“Mayor Bhalla was accused of a quid pro quo arrangement,” Menendez said in a televised debate with Bhalla last week, invoking both the lawsuit and a 2018 ethics case against Bhalla for withholding $6,000 from an employee’s retirement account. “If the issue of ethics is important to our viewers, as it should be, only one of us on this stage has an ethical issue.”

That was “pure nonsense,” said Bhalla, relying on a compromised source to make his case: “This is a gentleman who was handpicked by party bosses to be your next congressman.”

“You’re one of the people that supported me in 2022,” Menendez shot back. He had enough of Bhalla’s supposedly harrowing story about Michael Soliman, a lobbyist for Qatar and advisor to both Menendezes, setting up that endorsement with a joint phone call.

“You say you’re gonna stand up to Donald Trump,” said Menendez. “You can’t stand up to Michael Soliman? That’s a ridiculous claim.”

David Weigel/Semafor

The bar for “most problematic Democratic politician’s relative in a courtroom” is pretty high right now. Rep. Menendez hasn’t been linked to any of his father’s alleged misdeeds, and local Democrat electeds who’ve abandoned the senator are overwhelmingly comfortable supporting the congressman.

Bhalla is a far more low-key politician, and Menendez has found plenty of openings for counter-punches. In their final debate, when Bhalla chided the congressman for staying out of the US Senate primary “because your father just started collecting petitions to run as an independent,” Menendez said that Bhalla had double-crossed a low-polling Latina candidate still running in that race: “You have a habit of doing this to powerful Latino women.”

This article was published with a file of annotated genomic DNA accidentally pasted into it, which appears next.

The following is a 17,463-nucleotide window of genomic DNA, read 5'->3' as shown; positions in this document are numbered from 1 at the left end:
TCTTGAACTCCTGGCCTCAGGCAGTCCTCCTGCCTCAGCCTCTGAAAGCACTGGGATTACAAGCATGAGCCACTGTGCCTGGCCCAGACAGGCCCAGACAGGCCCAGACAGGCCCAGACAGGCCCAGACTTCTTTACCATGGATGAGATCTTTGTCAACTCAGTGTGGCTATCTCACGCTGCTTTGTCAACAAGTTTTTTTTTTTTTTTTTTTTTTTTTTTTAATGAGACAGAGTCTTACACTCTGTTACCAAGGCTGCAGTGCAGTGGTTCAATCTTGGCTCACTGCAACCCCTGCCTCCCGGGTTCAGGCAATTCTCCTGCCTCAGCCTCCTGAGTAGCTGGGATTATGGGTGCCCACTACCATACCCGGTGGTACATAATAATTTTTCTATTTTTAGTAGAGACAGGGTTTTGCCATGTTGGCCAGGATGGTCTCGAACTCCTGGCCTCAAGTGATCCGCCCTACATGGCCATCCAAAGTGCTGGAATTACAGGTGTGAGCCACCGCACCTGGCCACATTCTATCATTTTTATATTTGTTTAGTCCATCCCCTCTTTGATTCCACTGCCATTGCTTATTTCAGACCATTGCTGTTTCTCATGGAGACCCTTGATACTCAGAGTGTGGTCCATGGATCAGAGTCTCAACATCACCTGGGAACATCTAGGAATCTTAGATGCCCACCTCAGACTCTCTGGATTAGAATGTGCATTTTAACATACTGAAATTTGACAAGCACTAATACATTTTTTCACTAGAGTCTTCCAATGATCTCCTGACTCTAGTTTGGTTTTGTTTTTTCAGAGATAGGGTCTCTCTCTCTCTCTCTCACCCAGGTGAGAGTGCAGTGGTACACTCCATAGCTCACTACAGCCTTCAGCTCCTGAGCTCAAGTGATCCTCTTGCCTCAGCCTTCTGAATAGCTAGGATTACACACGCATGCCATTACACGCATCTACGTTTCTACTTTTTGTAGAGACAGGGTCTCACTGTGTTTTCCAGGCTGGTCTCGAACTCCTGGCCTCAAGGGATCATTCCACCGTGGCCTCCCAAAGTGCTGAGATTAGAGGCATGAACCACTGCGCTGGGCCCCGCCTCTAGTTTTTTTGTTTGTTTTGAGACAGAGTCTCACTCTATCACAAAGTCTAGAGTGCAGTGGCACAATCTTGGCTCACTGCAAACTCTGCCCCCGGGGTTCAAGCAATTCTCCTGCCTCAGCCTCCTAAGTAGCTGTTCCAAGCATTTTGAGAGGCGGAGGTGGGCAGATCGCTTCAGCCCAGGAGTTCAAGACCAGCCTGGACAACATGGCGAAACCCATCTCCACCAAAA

The message: Bhalla’s a political opportunist, trying to take advantage of an unfortunate family situation, and blow it all out of proportion. The mayor benefits from every screaming “MENENDEZ” headline; campaign polling has found that around a quarter of the electorate confuses the father and the son, and when I trailed Bhalla, he met voters who needed a quick explainer. (“Not the gold bars guy,” one voter at a block party said to his partner, as he explained which Robert Menendez was which.)

Both candidates warn supporters that the election will be close; Menendez may benefit from the presence of Kyle Jasey, a real estate insurer who’s spent little on the campaign, as another option for protest voters. But Democrats aren’t treating the father’s problems the way Republicans are treating Donald Trump’s. They don’t assume the senator is being victimized; they aren’t rallying around him. They see the scandal as a tragedy, and disagree over how much to punish the whole family for it.

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Notable

In the New York Times, Nicholas Fandos and Tracey Tulley ask where the family name could be Menendez’s undoing: The son has been “nowhere near the courthouse” where his father’s on trial.

In the American Prospect, Luke Goldstein wonders what the election might mean for New Jersey political machines: “Several top advisers to Sen. Menendez have maxed out individual contributions to his son’s campaign.”